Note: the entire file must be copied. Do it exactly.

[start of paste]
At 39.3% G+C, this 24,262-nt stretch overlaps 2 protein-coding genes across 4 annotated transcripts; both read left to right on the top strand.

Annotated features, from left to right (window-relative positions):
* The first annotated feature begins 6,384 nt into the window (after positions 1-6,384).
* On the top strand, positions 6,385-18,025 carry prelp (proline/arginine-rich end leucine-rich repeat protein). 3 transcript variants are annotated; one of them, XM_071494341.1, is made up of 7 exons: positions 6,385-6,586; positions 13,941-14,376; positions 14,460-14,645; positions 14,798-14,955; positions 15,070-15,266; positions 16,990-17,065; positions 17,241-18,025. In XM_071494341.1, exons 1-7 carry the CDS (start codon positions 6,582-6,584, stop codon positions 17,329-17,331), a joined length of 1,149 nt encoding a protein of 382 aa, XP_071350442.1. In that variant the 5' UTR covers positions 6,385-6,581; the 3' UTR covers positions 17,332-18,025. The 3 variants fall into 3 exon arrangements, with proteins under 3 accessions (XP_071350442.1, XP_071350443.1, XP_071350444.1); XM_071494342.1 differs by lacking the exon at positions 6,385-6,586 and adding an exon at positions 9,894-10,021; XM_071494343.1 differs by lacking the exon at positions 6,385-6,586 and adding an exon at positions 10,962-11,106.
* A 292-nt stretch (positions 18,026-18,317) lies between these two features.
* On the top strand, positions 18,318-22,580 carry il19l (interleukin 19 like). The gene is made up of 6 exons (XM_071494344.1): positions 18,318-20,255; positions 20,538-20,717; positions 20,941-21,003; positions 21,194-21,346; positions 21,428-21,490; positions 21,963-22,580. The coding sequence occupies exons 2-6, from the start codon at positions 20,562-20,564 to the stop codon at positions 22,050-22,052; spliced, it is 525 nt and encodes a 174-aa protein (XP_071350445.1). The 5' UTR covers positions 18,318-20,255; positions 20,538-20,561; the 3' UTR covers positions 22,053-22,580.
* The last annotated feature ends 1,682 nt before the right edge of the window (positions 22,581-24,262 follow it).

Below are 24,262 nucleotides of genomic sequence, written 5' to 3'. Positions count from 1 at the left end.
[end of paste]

At 39.3% G+C, this 24,262-nt stretch overlaps 2 protein-coding genes across 4 annotated transcripts; both read left to right on the top strand.

Annotated features, from left to right (window-relative positions):
* The first annotated feature begins 6,384 nt into the window (after positions 1-6,384).
* On the top strand, positions 6,385-18,025 carry prelp (proline/arginine-rich end leucine-rich repeat protein). 3 transcript variants are annotated; one of them, XM_071494341.1, is made up of 7 exons: positions 6,385-6,586; positions 13,941-14,376; positions 14,460-14,645; positions 14,798-14,955; positions 15,070-15,266; positions 16,990-17,065; positions 17,241-18,025. In XM_071494341.1, exons 1-7 carry the CDS (start codon positions 6,582-6,584, stop codon positions 17,329-17,331), a joined length of 1,149 nt encoding a protein of 382 aa, XP_071350442.1. In that variant the 5' UTR covers positions 6,385-6,581; the 3' UTR covers positions 17,332-18,025. The 3 variants fall into 3 exon arrangements, with proteins under 3 accessions (XP_071350442.1, XP_071350443.1, XP_071350444.1); XM_071494342.1 differs by lacking the exon at positions 6,385-6,586 and adding an exon at positions 9,894-10,021; XM_071494343.1 differs by lacking the exon at positions 6,385-6,586 and adding an exon at positions 10,962-11,106.
* A 292-nt stretch (positions 18,026-18,317) lies between these two features.
* On the top strand, positions 18,318-22,580 carry il19l (interleukin 19 like). The gene is made up of 6 exons (XM_071494344.1): positions 18,318-20,255; positions 20,538-20,717; positions 20,941-21,003; positions 21,194-21,346; positions 21,428-21,490; positions 21,963-22,580. The coding sequence occupies exons 2-6, from the start codon at positions 20,562-20,564 to the stop codon at positions 22,050-22,052; spliced, it is 525 nt and encodes a 174-aa protein (XP_071350445.1). The 5' UTR covers positions 18,318-20,255; positions 20,538-20,561; the 3' UTR covers positions 22,053-22,580.
* The last annotated feature ends 1,682 nt before the right edge of the window (positions 22,581-24,262 follow it).

Below are 24,262 nucleotides of genomic sequence, written 5' to 3'. Positions count from 1 at the left end.